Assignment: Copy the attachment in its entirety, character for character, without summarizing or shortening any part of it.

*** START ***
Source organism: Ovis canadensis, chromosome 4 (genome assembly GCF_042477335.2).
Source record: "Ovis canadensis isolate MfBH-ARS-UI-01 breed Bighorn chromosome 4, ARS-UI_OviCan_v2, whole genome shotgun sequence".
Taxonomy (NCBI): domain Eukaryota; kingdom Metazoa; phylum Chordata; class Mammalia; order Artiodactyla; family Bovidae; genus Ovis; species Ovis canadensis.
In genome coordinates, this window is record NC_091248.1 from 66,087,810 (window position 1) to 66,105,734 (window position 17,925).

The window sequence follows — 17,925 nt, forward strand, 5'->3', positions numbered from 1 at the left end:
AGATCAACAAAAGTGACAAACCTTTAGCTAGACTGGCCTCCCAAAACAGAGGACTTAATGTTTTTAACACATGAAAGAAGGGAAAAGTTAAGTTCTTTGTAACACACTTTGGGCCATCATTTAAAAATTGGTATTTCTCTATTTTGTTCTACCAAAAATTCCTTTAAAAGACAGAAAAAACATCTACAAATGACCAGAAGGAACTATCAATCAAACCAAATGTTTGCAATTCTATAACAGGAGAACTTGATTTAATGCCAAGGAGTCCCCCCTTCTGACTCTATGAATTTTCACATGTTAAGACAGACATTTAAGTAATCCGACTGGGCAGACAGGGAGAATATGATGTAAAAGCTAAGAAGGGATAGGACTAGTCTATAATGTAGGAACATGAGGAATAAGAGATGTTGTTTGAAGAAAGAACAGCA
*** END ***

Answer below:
Source organism: Ovis canadensis, chromosome 4 (genome assembly GCF_042477335.2).
Source record: "Ovis canadensis isolate MfBH-ARS-UI-01 breed Bighorn chromosome 4, ARS-UI_OviCan_v2, whole genome shotgun sequence".
Taxonomy (NCBI): domain Eukaryota; kingdom Metazoa; phylum Chordata; class Mammalia; order Artiodactyla; family Bovidae; genus Ovis; species Ovis canadensis.
In genome coordinates, this window is record NC_091248.1 from 66,087,810 (window position 1) to 66,105,734 (window position 17,925).

The window sequence follows — 17,925 nt, forward strand, 5'->3', positions numbered from 1 at the left end:
AGATCAACAAAAGTGACAAACCTTTAGCTAGACTGGCCTCCCAAAACAGAGGACTTAATGTTTTTAACACATGAAAGAAGGGAAAAGTTAAGTTCTTTGTAACACACTTTGGGCCATCATTTAAAAATTGGTATTTCTCTATTTTGTTCTACCAAAAATTCCTTTAAAAGACAGAAAAAACATCTACAAATGACCAGAAGGAACTATCAATCAAACCAAATGTTTGCAATTCTATAACAGGAGAACTTGATTTAATGCCAAGGAGTCCCCCCTTCTGACTCTATGAATTTTCACATGTTAAGACAGACATTTAAGTAATCCGACTGGGCAGACAGGGAGAATATGATGTAAAAGCTAAGAAGGGATAGGACTAGTCTATAATGTAGGAACATGAGGAATAAGAGATGTTGTTTGAAGAAAGAACAGCA